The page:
ASTM D4169 Vibration Profile Updating
Lansmont is an integral part of the ASTM D4169 Task Group on Random Vibration. This group has been working over the past couple years on new random vibration profiles for Standard Test Practice D4169. Our real world data expertise and technology is instrumental (hah, pun intended!) in developing the rationale and characteristics of the future random vibration profiles.
The current ASTM D4169 Truck Profiles are based on the Forest Products Lab Report FPL-22. That report was released in 1979. Data measurement technologies, not to mention the trucks themselves, have come a long way in 39 years. In more recent history, truck measurement studies—many of which are performed with Lansmont SAVERs—do not correlate well with ASTM D4169. The PSD vibration data shown to the right reflects the general vibration spectral shape that is prevalent after measuring truck trailer responses from within a number of geographic regions. That spectral shape is different than the current D4169 truck profile.
Test specifications that were developed more recently such as ASTM D7386 and ISTA 3 Series tests use spectral shapes that correspond well with current measured truck data. We are recommending that ASTM updates the D4169 truck profiles so they’re similar to the spectral shapes already accepted and used in these other standards.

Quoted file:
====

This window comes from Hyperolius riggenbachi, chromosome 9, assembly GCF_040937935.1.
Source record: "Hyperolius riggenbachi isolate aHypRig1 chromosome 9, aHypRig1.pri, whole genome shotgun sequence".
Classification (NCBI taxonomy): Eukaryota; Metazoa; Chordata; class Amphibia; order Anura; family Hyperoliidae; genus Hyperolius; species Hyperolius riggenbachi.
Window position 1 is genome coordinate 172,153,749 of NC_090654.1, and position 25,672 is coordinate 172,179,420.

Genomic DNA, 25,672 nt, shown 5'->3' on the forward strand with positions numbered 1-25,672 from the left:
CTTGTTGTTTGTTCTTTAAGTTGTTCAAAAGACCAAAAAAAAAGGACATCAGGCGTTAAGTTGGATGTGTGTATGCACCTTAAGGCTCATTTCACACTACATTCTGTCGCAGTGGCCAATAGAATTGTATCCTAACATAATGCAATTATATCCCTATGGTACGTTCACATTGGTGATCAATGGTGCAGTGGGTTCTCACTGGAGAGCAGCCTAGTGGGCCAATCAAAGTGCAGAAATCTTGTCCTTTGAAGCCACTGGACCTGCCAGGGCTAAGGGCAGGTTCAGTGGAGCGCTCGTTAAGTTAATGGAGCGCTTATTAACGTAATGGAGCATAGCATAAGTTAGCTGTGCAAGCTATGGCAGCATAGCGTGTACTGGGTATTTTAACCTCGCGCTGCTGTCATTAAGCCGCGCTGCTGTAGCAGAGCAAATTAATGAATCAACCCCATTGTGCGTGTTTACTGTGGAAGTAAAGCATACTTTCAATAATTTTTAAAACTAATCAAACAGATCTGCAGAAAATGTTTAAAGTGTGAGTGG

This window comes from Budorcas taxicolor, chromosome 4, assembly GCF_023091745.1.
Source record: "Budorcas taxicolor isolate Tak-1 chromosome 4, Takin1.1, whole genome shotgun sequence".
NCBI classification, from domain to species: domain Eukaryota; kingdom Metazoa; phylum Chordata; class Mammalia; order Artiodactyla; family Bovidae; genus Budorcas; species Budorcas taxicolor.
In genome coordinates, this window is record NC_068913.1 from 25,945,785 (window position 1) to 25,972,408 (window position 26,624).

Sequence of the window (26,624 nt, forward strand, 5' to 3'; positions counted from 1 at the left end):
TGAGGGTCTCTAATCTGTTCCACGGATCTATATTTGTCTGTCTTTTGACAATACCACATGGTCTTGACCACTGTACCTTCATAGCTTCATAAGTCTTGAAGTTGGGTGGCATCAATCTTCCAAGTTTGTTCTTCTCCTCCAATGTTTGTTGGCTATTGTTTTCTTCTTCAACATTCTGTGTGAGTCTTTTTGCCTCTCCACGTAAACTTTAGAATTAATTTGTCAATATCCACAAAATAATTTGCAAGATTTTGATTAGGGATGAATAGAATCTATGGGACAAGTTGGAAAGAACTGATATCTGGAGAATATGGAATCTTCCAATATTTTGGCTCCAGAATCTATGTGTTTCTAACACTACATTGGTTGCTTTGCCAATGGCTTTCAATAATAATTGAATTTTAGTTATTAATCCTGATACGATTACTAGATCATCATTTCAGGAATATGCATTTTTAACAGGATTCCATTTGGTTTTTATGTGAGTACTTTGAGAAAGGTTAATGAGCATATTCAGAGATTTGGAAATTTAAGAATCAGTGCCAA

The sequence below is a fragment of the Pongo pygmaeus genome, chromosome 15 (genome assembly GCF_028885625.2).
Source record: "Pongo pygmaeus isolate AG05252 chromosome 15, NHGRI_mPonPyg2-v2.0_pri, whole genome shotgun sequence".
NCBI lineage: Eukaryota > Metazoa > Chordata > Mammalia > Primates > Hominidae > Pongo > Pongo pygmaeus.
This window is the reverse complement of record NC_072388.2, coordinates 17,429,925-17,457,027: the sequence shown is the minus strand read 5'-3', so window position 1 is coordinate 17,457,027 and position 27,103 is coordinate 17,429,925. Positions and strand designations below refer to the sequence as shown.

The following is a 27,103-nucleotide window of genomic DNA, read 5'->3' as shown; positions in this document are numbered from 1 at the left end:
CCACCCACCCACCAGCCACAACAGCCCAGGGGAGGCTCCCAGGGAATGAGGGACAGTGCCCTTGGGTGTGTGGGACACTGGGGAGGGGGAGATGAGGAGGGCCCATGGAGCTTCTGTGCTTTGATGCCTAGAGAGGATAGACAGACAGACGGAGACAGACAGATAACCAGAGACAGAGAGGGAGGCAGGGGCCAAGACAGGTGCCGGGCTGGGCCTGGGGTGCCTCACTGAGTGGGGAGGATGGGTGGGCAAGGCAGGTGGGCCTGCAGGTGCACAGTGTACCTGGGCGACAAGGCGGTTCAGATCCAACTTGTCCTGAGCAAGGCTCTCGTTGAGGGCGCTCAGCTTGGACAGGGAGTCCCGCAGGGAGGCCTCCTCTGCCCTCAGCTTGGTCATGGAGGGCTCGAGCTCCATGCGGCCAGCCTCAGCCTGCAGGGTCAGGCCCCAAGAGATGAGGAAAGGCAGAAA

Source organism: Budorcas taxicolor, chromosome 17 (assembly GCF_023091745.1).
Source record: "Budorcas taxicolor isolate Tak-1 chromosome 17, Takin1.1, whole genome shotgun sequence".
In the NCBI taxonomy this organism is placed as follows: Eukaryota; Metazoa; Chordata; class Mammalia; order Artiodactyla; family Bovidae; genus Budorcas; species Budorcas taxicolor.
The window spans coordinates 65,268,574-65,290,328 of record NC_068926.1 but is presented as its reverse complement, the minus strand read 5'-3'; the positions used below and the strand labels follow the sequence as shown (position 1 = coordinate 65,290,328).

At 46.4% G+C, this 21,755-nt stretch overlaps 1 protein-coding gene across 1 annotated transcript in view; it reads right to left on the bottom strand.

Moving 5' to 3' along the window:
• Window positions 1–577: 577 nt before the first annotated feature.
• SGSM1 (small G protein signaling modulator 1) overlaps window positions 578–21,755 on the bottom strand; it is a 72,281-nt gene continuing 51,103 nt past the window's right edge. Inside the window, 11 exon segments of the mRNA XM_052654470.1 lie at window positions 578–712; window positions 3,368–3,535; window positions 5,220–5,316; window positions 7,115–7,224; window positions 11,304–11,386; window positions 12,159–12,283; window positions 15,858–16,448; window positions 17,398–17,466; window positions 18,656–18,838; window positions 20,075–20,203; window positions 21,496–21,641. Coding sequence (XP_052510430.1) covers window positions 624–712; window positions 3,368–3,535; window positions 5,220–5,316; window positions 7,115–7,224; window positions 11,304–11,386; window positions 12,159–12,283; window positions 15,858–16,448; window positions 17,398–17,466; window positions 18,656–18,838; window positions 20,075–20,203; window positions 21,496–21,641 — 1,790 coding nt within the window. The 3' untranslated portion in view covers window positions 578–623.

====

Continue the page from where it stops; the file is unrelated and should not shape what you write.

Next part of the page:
Transport vibration does not occur at constant intensity so it makes sense to vary the intensity during simulation of these conditions. Rather than using just one intensity for the entire test duration, we’re proposing that the profile (spectral shape) be simulated at three different intensities which are representative of the 90th, 95th and 99th percentile levels observed during the Task Group’s measurement efforts. Each profile would be run for for different time durations, however the total time would remain a 3-hour test. The recommended D4169 test profiles are shown to the left.
A key step in the update process is of course verifying the improved effectiveness of the profiles through actual testing of packaged-products. Some labs have already conducted test trials with excellent correlation between field and lab test results. ASTM plans to ballot the proposed truck profiles in 2015 and we will then start working on updates to the rail and air profiles.
Lansmont has devoted a lot of time to these ASTM efforts because it is important to continue advancing technology within the testing community.